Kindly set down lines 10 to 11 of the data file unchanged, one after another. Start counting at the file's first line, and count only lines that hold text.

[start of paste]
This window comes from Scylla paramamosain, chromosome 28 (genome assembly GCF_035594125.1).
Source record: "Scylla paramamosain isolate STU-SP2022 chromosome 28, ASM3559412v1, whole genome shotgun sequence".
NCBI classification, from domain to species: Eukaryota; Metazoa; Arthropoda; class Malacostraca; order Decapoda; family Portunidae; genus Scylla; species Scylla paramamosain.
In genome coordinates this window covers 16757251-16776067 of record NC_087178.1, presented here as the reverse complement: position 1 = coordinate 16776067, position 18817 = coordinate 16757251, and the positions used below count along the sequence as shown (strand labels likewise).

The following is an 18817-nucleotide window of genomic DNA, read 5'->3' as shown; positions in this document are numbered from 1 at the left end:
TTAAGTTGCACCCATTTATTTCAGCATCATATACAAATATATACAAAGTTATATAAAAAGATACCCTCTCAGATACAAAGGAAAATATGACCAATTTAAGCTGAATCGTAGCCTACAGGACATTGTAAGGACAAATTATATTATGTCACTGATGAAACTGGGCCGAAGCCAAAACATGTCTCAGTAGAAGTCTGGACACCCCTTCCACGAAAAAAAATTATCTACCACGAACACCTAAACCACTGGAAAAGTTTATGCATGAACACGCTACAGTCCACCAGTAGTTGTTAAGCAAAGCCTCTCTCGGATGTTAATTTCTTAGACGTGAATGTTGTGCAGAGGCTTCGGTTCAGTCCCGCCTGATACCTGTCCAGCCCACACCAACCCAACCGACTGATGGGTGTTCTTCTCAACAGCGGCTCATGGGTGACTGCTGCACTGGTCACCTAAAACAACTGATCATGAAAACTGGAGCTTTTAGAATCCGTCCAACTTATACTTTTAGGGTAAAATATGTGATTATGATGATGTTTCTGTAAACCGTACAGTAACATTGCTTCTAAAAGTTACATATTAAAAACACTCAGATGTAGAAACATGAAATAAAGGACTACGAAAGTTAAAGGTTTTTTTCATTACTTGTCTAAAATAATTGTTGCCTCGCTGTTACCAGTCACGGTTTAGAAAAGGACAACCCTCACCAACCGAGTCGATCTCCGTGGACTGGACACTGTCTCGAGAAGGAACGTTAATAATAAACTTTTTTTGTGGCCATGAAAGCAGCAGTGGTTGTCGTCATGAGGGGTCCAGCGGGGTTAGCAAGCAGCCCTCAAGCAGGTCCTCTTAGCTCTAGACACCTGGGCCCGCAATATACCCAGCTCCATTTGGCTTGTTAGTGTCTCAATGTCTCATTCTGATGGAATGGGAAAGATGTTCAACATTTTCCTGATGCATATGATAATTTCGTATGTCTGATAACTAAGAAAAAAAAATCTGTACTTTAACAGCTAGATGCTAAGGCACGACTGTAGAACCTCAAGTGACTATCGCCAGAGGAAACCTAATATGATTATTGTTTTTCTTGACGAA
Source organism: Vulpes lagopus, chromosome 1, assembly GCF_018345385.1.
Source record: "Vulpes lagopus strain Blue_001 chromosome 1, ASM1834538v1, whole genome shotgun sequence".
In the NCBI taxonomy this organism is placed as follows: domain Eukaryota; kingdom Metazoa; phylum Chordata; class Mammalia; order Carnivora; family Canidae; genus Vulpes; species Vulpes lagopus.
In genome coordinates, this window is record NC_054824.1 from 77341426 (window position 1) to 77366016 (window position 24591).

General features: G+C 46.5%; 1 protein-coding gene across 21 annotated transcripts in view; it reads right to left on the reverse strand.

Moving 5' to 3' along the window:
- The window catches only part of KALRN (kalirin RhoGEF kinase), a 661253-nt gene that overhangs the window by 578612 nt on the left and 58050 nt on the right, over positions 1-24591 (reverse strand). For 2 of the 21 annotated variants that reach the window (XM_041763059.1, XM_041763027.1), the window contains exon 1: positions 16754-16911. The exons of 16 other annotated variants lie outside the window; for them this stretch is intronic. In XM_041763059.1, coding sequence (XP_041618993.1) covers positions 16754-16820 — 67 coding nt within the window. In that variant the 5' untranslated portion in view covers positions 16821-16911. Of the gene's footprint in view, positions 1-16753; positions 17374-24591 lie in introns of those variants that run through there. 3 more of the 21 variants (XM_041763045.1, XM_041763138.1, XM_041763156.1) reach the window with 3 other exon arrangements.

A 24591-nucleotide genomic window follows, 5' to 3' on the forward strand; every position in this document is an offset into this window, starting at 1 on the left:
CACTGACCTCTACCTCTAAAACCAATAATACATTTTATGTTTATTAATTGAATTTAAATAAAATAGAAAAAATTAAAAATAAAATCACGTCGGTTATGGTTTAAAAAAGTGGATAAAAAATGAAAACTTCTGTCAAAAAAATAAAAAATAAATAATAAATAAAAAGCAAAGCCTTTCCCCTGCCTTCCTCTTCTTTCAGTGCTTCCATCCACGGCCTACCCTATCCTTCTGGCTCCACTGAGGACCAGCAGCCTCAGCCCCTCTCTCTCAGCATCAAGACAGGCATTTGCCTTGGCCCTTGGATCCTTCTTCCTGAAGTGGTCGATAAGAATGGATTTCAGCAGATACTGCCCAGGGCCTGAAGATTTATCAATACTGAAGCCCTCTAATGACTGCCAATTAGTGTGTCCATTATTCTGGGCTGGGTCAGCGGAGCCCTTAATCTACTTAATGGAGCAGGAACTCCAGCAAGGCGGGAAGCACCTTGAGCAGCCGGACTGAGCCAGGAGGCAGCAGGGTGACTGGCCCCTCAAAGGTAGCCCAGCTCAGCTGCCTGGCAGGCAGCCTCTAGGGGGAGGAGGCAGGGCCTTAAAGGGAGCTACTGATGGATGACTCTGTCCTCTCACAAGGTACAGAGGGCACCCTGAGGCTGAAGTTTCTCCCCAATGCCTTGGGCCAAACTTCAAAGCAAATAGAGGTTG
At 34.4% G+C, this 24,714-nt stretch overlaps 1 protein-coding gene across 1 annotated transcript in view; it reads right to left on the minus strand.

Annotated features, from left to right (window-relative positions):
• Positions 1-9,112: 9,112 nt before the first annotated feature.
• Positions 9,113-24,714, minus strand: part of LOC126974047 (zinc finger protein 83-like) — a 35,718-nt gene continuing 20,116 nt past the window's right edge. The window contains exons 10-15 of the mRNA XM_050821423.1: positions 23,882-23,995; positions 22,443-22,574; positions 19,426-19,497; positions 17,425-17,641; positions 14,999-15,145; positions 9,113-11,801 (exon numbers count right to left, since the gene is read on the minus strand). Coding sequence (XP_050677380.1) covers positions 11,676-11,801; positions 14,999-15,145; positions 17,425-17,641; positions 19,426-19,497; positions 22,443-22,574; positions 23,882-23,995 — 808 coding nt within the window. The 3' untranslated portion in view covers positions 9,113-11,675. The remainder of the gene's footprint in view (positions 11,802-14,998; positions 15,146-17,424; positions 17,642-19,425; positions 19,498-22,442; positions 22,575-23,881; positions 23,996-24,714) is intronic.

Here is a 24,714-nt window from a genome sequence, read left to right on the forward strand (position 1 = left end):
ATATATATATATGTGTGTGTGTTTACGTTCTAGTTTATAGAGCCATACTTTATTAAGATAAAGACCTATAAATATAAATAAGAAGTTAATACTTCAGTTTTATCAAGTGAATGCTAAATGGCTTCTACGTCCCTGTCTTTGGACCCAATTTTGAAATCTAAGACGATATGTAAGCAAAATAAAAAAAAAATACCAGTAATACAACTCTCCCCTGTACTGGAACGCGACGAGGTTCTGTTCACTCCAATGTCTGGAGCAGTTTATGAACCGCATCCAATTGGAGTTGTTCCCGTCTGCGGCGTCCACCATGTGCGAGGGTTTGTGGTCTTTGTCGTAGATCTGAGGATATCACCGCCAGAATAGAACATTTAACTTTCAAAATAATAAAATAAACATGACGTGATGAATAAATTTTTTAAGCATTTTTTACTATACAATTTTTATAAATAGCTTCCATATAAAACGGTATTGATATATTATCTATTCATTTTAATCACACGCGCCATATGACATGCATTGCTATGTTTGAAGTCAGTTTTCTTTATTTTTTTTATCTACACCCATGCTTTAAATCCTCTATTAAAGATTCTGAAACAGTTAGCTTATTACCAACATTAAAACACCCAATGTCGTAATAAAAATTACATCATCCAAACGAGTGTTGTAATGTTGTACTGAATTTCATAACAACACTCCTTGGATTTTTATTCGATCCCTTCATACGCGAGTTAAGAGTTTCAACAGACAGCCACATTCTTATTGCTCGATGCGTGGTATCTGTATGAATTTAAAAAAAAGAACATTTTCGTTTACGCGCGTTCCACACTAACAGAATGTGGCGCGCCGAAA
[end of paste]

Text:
In genome coordinates, this window is record NC_054824.1 from 77341426 (window position 1) to 77366016 (window position 24591).

General features: G+C 46.5%; 1 protein-coding gene across 21 annotated transcripts in view; it reads right to left on the reverse strand.